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  11. Michael K. Eidson

    Michael K. Eidson Archmage

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    Since I don't speak French, if I were in this situation, I'd not write the dialogue of the French speakers, but paraphrase and translate it to the English via the narrator. If I knew some French, I might write a few French phrases in the dialogue, with quotes around them, for the benefit of readers who know French, and then paraphrase and translate those phrases and any additional dialogue to English via the narrator. For street and place names, I'd use whatever names were on the street signs, as they were, possibly followed by translations from the narrator.
     
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  12. Heliotrope

    Heliotrope Staff Article Team

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    Yes, thankfully my sister lives in Montreal and is married to a Frenchie, so getting accurate "jargon" will not be a problem, lol.

    Great suggestions, and I think I know how I could use some of these.

    Yes, this is what I'm thinking. I'm thinking, since the scene opens up with her and her dad at home and the land lady banging on the door I can have the land lady screaming in French, because it's not what she's saying that matter, its more the idea that she is angry. The dad can talk to her in English, since that is his native language, and she can comment on how they always speak English at home, but she has to translate for him outside of the house because he never did pick up the language fluently like she did... something like that...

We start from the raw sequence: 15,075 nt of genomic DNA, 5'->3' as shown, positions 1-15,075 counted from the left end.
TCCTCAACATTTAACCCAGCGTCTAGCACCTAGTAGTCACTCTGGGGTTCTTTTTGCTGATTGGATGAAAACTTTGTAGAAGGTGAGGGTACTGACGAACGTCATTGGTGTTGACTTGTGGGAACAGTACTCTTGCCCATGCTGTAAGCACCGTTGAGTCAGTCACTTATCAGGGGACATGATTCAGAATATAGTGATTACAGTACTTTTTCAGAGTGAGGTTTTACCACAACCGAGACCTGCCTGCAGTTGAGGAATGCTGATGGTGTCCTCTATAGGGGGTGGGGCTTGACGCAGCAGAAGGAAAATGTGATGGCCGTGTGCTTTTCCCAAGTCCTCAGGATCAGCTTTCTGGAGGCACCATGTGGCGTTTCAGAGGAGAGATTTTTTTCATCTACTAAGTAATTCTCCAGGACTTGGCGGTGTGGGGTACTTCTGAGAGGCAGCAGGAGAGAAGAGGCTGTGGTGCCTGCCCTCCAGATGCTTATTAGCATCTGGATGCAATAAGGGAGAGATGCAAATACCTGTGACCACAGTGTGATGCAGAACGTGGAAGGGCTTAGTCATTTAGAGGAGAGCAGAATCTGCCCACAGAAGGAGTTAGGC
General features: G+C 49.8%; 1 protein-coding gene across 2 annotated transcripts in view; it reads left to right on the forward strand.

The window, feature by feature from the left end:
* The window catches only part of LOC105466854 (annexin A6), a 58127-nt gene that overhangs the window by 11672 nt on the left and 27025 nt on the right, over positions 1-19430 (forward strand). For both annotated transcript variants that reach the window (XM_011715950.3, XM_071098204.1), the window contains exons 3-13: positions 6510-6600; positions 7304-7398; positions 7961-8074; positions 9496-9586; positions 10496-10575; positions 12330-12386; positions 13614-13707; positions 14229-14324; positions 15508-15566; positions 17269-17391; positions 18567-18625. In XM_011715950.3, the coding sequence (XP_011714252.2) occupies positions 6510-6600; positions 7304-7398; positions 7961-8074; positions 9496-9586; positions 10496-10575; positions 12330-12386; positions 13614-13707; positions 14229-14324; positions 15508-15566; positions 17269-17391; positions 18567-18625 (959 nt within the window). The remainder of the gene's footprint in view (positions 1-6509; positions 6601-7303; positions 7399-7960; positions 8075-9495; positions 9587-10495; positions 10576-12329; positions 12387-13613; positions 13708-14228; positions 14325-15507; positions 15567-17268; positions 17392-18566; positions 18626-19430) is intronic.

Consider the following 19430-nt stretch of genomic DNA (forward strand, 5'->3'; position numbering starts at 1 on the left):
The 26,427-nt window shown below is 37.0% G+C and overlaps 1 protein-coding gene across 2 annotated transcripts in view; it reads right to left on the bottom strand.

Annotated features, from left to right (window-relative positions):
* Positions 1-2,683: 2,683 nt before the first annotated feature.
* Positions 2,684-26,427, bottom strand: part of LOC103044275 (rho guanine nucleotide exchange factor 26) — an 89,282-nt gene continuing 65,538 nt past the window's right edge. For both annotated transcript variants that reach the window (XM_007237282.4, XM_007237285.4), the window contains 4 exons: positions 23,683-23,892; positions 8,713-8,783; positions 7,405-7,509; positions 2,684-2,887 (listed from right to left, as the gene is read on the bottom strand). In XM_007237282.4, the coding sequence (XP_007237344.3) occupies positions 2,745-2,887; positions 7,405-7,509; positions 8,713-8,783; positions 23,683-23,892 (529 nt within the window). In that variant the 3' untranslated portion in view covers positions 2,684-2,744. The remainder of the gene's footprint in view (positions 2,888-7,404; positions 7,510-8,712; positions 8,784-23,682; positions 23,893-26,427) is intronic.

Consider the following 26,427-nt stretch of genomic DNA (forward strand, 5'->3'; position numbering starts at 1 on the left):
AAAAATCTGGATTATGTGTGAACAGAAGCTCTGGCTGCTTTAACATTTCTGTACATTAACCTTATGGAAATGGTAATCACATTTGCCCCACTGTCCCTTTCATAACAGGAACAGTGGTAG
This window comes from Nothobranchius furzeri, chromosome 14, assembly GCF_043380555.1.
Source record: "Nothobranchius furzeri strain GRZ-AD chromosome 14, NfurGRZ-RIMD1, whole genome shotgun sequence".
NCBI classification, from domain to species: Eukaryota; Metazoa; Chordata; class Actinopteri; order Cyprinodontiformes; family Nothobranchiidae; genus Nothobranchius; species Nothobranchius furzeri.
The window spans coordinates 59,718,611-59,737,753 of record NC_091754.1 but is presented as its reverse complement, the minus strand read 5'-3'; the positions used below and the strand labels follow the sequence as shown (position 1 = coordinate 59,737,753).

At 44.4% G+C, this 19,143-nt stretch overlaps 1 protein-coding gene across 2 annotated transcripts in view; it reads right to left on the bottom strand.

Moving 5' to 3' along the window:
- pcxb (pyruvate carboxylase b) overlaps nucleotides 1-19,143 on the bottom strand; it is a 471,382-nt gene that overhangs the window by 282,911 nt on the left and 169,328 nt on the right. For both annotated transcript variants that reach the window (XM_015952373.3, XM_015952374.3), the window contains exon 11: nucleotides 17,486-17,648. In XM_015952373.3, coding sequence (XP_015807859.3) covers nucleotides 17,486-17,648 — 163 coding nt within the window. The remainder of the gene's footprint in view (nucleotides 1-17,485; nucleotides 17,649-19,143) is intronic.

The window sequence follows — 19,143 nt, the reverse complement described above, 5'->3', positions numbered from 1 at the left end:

13. Demesnedenoir

    Demesnedenoir Istar

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    Personally, I’d stick to the signs and location... a few slips of simple words at most. I’d look to H’wood for an example here (but not for how to behave with the opposite sex). Do the 3 Musketeers speak in French? Hell no. Do we know they’d be speaking French? Sure. French are silly that way.